Defendant [Charles Partleton]: "Don't shut me up, sir, for a week. My poor wife has lately been under an operation at the hospital for a tumour in her head. [Susan actually died 25 years later of breast cancer and secondary carcinoma of her spinal column]

 

Mr Horace Smith [Magistrate]: "I will look after your wife and children while you are away. You can do nothing for them."

 

The defendant's wife and mother were escorted from the court weeping bitterly."

 

Such a sad story. We are still looking for information about where and when he died, a relative has suggested that he may have been a Chelsea Pensioner, so I think that is my next port of call.

 

I also now have been extremely lucky and have photos of Charles' parents too, Charles Greenwood Partleton (1842-1918) and Jane Ann Willcox (1842-1925). These are my 3 x great grandparents, these headshots have been cropped from a wedding photo taken in 1917.

 

The Partleton family can be traced back to the 1700s in London. I could go into way more detail but that would involve a whole lot of writing.

 

Now, onto the Eve family. Marguerite Ethel Eve (my great-grandmother) was born in Beddington, Surrey (the same place as me) in 1897 to William Henry Eve and Emily Stevens. Here she is.

 

Her father William Eve was actually born in Sheffield, Yorkshire in 1856 although he was brought up in Essex - where all the Eve's seem to originate from. He died in 1949 in Croydon.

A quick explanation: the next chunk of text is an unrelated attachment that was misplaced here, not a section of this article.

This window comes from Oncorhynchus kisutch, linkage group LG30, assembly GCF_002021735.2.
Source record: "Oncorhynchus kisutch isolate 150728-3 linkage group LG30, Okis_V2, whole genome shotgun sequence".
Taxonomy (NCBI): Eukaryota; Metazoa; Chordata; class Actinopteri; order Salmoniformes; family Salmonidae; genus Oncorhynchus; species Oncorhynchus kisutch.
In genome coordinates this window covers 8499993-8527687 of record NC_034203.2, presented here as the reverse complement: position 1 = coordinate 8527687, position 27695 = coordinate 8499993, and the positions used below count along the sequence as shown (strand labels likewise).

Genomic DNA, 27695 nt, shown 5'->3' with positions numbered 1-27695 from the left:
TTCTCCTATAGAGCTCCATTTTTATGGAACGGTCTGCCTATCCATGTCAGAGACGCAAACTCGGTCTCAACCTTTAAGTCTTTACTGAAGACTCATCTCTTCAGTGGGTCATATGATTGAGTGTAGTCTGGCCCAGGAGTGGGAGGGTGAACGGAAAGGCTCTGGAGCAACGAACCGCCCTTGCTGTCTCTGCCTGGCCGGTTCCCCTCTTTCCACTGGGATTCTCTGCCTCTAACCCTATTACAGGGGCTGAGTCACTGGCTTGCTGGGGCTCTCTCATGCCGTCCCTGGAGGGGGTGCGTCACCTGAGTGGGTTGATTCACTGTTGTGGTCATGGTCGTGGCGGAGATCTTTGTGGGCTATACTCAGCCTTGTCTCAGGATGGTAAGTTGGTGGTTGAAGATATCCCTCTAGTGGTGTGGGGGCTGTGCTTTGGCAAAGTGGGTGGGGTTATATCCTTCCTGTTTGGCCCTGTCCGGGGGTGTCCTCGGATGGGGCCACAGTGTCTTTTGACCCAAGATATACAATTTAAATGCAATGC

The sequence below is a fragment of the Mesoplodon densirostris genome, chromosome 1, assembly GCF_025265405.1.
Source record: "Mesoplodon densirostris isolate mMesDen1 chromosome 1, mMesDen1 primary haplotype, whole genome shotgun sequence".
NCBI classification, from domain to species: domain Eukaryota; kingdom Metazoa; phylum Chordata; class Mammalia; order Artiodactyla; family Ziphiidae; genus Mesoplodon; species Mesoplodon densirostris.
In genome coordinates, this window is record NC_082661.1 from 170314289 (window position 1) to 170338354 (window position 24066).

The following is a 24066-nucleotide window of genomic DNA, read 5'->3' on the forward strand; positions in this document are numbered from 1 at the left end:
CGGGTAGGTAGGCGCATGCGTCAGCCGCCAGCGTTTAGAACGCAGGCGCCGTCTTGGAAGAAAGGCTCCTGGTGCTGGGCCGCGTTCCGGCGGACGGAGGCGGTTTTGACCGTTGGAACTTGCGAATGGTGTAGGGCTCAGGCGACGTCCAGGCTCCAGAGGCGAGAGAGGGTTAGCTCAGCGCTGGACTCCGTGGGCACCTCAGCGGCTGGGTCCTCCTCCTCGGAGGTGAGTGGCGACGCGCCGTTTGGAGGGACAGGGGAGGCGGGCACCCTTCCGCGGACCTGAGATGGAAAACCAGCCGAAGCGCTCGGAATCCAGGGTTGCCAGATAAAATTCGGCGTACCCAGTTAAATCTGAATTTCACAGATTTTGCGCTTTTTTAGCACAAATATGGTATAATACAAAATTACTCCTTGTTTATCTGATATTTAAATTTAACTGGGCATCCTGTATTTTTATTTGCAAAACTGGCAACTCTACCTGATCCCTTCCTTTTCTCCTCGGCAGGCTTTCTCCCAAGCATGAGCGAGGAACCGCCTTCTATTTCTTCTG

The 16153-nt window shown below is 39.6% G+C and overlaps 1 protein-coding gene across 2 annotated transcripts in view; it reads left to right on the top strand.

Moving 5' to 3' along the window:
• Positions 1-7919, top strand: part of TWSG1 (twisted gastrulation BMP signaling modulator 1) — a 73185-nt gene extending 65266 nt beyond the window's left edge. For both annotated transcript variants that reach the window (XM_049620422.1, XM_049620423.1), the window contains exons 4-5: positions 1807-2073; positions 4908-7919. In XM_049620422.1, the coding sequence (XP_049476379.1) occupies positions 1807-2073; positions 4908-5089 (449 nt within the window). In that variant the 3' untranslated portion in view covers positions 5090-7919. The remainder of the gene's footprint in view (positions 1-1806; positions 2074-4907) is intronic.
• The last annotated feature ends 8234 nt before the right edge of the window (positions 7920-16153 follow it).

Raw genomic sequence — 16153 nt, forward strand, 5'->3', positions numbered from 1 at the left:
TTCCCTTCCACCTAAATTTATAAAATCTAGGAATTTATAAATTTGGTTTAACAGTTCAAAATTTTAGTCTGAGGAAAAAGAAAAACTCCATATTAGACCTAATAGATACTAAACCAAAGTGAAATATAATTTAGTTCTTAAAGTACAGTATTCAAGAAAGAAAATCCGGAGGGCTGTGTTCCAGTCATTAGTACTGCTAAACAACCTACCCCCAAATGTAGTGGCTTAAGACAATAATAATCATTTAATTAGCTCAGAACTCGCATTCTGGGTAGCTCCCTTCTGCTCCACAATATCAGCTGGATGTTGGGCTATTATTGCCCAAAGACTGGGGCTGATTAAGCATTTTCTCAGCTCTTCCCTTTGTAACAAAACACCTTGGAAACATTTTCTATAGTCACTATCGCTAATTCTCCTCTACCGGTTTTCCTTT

Her mother Emily Stevens was born in 1857 in Alfold, Surrey to William Stevens and Elizabeth Whale. From what I have found this side of the family were all from Surrey and Sussex. 

 

I have managed to trace the Eve family back 11 generations to Richard Eve born in 1584 in Little Dunmow in Essex. I hope this is correct, it is so easy to get carried away and take wrong turns.

 

I have much more detail on my family tree on Ancestry but I just wanted to share the basics with everybody.

 

You can see here again there is a strong connection with the South East of England with a small amount of Scottish and Irish ancestry too.

 

My last instalment will be my paternal grandfather - before I share the DNA results!

 

 

 

 

 

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Hello, I'm Sarah. Part of a family of 5 who can often be found foraging in the woods or camping at a festival. I love anything boho and am rarely without my camera.